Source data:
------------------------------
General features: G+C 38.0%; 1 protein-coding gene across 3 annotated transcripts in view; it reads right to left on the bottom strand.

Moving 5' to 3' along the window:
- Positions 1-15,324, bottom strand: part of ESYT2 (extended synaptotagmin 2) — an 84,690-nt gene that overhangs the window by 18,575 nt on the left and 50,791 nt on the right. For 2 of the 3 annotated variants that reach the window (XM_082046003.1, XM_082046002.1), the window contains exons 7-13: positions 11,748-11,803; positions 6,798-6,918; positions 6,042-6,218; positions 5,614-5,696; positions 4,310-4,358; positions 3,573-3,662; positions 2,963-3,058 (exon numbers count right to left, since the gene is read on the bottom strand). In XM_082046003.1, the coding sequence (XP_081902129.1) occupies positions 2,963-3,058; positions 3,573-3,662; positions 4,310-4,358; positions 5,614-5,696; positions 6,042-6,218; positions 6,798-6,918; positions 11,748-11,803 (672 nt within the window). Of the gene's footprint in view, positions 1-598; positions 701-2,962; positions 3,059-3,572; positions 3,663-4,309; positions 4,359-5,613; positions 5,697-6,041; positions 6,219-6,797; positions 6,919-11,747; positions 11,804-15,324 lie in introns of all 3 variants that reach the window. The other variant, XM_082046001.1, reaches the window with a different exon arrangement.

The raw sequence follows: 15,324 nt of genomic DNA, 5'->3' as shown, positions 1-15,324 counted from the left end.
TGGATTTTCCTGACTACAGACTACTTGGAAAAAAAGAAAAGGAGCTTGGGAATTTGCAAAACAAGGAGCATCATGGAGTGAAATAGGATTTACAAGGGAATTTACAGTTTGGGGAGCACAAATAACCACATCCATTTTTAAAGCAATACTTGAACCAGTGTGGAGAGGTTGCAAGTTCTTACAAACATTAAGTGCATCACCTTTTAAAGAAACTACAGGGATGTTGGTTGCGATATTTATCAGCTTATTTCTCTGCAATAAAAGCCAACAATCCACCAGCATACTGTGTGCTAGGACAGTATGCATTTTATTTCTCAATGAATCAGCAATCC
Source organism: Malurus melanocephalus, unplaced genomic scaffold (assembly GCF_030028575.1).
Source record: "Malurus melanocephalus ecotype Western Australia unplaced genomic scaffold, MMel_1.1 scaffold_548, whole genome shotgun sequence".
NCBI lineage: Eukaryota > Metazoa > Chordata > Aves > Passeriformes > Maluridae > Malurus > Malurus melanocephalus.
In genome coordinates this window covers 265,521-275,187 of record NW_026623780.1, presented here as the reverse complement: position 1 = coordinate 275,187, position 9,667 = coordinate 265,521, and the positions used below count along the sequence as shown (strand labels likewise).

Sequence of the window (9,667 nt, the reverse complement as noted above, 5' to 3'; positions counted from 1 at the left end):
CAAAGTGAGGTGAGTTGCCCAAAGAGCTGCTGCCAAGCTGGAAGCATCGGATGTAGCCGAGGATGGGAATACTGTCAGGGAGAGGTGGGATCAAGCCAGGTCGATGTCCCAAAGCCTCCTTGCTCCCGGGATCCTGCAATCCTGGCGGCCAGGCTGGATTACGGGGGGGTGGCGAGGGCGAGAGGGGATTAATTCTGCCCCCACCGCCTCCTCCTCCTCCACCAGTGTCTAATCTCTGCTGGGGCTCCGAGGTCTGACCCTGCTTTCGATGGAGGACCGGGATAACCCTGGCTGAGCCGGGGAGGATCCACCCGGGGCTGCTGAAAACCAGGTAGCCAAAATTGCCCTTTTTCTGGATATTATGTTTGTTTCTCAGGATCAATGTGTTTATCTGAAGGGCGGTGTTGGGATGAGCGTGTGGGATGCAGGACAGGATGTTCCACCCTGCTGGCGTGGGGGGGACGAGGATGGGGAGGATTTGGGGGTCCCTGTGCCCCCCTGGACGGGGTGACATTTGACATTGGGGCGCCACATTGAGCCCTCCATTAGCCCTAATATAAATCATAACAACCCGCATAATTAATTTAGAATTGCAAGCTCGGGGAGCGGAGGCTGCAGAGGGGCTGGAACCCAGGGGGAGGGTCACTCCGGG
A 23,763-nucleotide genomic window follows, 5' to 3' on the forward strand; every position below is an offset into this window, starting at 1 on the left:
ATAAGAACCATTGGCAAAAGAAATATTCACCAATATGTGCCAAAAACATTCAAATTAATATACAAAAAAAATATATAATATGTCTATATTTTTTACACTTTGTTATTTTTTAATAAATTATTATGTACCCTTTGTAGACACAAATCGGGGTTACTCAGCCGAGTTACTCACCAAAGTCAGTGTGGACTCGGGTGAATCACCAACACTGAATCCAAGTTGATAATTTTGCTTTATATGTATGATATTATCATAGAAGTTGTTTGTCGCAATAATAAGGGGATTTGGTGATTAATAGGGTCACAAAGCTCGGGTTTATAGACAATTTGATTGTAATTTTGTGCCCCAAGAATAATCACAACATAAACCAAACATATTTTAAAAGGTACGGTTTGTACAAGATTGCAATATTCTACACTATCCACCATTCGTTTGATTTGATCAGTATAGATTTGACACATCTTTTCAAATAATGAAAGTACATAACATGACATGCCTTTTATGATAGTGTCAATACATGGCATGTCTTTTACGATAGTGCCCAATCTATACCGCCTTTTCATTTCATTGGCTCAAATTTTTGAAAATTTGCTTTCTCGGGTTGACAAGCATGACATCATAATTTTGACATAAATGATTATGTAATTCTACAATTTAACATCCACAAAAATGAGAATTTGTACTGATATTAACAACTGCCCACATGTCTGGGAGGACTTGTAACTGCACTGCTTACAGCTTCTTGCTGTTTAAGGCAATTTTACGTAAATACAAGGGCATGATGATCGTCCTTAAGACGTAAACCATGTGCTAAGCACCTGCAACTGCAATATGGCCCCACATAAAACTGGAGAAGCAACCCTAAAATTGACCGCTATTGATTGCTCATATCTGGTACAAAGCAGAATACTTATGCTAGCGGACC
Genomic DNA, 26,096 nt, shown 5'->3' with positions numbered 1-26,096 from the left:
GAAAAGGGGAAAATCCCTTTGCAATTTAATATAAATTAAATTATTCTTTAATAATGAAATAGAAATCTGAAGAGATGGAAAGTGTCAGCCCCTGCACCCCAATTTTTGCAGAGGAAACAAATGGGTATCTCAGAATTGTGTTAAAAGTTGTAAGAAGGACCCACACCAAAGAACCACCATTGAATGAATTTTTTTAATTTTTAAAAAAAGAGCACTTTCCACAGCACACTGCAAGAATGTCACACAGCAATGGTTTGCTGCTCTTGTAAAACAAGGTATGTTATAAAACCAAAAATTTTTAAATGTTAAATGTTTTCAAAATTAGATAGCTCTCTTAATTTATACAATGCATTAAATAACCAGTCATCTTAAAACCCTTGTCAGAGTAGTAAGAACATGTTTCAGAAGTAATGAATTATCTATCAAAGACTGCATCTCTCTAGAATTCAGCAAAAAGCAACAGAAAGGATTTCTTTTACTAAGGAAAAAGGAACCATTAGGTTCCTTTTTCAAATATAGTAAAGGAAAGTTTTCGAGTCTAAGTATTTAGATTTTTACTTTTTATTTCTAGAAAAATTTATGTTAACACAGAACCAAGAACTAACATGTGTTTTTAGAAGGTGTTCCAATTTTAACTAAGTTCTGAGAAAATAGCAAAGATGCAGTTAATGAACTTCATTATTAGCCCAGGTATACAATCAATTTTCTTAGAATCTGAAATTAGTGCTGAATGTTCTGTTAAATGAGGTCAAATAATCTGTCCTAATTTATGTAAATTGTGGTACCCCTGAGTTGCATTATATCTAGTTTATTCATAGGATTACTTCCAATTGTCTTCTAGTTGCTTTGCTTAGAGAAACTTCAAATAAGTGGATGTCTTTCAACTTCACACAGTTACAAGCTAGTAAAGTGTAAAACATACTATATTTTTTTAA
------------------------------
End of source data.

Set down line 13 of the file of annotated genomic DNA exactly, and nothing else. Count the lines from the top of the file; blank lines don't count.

ATAAGAACCATTGGCAAAAGAAATATTCACCAATATGTGCCAAAAACATTCAAATTAATATACAAAAAAAATATATAATATGTCTATATTTTTTACACTTTGTTATTTTTTAATAAATTATTATGTACCCTTTGTAGACACAAATCGGGGTTACTCAGCCGAGTTACTCACCAAAGTCAGTGTGGACTCGGGTGAATCACCAACACTGAATCCAAGTTGATAATTTTGCTTTATATGTATGATATTATCATAGAAGTTGTTTGTCGCAATAATAAGGGGATTTGGTGATTAATAGGGTCACAAAGCTCGGGTTTATAGACAATTTGATTGTAATTTTGTGCCCCAAGAATAATCACAACATAAACCAAACATATTTTAAAAGGTACGGTTTGTACAAGATTGCAATATTCTACACTATCCACCATTCGTTTGATTTGATCAGTATAGATTTGACACATCTTTTCAAATAATGAAAGTACATAACATGACATGCCTTTTATGATAGTGTCAATACATGGCATGTCTTTTACGATAGTGCCCAATCTATACCGCCTTTTCATTTCATTGGCTCAAATTTTTGAAAATTTGCTTTCTCGGGTTGACAAGCATGACATCATAATTTTGACATAAATGATTATGTAATTCTACAATTTAACATCCACAAAAATGAGAATTTGTACTGATATTAACAACTGCCCACATGTCTGGGAGGACTTGTAACTGCACTGCTTACAGCTTCTTGCTGTTTAAGGCAATTTTACGTAAATACAAGGGCATGATGATCGTCCTTAAGACGTAAACCATGTGCTAAGCACCTGCAACTGCAATATGGCCCCACATAAAACTGGAGAAGCAACCCTAAAATTGACCGCTATTGATTGCTCATATCTGGTACAAAGCAGAATACTTATGCTAGCGGACC